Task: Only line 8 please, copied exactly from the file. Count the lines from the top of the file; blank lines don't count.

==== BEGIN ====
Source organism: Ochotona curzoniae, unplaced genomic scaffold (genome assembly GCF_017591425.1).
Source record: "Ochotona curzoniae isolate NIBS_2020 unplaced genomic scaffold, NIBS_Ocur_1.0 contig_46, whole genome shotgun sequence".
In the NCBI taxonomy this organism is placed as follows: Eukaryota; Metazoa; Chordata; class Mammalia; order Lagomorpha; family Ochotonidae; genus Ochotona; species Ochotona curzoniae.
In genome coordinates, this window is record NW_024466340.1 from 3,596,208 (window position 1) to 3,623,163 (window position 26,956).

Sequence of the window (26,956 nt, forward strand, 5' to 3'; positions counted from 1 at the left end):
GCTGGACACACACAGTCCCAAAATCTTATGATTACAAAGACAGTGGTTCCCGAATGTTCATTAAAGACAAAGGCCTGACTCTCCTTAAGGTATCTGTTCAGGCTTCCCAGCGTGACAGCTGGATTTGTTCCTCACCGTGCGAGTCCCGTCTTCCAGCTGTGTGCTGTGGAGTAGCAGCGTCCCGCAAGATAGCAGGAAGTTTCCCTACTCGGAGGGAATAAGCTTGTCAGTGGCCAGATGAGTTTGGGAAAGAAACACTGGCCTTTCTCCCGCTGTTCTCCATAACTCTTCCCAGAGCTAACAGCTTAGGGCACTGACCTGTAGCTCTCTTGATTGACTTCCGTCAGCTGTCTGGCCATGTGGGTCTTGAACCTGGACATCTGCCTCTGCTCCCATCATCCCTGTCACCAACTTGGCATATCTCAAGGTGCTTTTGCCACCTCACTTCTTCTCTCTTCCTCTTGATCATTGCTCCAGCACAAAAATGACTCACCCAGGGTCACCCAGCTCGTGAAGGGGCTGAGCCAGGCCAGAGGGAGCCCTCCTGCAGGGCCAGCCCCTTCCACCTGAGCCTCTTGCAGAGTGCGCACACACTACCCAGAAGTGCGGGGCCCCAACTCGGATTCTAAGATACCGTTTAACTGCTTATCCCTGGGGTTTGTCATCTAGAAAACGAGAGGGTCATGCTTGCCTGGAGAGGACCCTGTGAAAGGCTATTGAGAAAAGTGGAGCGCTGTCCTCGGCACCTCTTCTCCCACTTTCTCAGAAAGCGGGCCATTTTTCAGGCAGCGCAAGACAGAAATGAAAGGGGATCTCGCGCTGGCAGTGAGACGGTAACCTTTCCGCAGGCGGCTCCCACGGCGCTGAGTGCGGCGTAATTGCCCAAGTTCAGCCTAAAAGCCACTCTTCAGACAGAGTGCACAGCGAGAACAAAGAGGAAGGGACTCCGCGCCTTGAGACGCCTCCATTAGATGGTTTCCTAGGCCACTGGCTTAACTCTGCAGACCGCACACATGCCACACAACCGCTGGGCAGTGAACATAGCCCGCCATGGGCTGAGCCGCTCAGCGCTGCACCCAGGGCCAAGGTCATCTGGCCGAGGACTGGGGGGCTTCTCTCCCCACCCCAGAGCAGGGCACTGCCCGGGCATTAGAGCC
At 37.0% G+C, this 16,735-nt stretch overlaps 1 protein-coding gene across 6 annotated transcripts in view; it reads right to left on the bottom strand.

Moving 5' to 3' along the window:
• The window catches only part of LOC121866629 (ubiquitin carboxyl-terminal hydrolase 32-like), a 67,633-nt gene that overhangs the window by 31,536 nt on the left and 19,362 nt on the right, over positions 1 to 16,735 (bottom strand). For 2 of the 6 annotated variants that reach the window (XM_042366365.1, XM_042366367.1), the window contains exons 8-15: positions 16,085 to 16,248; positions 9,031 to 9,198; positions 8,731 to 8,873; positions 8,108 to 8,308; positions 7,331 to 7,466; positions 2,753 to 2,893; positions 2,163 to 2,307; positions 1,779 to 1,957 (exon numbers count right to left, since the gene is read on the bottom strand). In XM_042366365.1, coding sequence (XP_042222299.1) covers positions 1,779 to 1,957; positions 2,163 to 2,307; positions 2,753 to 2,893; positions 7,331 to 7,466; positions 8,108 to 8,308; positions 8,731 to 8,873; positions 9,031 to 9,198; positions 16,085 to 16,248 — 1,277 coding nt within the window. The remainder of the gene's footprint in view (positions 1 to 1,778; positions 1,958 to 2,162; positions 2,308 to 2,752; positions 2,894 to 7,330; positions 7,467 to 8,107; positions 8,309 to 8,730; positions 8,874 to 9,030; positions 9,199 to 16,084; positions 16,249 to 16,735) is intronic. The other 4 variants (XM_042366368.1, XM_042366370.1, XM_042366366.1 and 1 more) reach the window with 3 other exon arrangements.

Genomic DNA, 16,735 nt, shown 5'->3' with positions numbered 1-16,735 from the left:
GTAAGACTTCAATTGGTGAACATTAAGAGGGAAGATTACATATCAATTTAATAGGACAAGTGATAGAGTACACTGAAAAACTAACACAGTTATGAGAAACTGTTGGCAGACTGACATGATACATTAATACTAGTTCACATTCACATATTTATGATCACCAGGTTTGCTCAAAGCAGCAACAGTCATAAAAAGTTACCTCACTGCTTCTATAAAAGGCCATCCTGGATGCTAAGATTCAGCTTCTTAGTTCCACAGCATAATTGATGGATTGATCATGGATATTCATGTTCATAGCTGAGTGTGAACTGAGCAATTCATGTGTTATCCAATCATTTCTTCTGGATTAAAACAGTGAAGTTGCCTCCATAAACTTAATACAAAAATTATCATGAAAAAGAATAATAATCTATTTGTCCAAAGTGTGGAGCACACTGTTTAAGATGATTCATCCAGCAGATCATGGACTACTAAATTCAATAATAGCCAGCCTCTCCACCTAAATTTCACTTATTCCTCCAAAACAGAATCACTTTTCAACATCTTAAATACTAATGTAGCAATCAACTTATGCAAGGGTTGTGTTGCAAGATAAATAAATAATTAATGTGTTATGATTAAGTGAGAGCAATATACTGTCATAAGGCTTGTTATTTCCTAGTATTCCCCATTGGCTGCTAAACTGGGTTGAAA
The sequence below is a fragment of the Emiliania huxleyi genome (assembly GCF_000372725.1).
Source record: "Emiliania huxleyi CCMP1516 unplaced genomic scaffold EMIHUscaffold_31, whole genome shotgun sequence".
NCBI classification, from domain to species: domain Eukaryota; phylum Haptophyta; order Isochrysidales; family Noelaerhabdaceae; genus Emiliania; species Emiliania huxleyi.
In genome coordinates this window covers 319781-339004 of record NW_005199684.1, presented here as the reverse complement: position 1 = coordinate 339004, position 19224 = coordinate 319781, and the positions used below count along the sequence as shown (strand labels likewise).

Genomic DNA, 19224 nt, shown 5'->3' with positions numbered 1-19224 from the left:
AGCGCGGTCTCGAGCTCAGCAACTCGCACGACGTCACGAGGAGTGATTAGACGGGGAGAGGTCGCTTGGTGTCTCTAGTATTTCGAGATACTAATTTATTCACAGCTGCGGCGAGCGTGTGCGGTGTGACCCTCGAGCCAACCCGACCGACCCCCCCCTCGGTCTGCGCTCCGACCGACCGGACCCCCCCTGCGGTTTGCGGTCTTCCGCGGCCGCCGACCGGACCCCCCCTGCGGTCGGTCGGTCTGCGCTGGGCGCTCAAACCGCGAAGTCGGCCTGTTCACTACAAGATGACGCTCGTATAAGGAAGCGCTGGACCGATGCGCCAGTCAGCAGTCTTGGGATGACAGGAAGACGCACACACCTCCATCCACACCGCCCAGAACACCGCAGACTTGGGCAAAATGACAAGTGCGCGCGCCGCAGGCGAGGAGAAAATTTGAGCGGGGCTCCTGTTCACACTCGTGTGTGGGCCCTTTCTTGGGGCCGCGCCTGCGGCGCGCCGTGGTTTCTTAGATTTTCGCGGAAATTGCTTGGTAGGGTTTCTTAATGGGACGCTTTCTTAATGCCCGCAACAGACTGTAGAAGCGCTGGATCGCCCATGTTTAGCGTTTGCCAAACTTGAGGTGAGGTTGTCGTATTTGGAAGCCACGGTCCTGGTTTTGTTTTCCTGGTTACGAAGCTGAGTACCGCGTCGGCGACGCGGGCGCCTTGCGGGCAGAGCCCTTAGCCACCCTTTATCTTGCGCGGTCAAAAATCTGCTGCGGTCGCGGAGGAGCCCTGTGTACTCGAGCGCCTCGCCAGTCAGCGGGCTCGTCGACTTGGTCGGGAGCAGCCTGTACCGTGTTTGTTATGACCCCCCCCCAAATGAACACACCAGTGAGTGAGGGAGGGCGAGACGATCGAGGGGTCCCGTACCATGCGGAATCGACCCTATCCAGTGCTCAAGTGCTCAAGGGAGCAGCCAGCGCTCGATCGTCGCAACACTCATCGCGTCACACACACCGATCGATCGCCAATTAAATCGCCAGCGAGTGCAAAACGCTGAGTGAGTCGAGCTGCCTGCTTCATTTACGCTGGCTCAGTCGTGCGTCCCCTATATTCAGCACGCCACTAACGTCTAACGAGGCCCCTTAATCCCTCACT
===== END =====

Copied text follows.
Moving 5' to 3' along the window: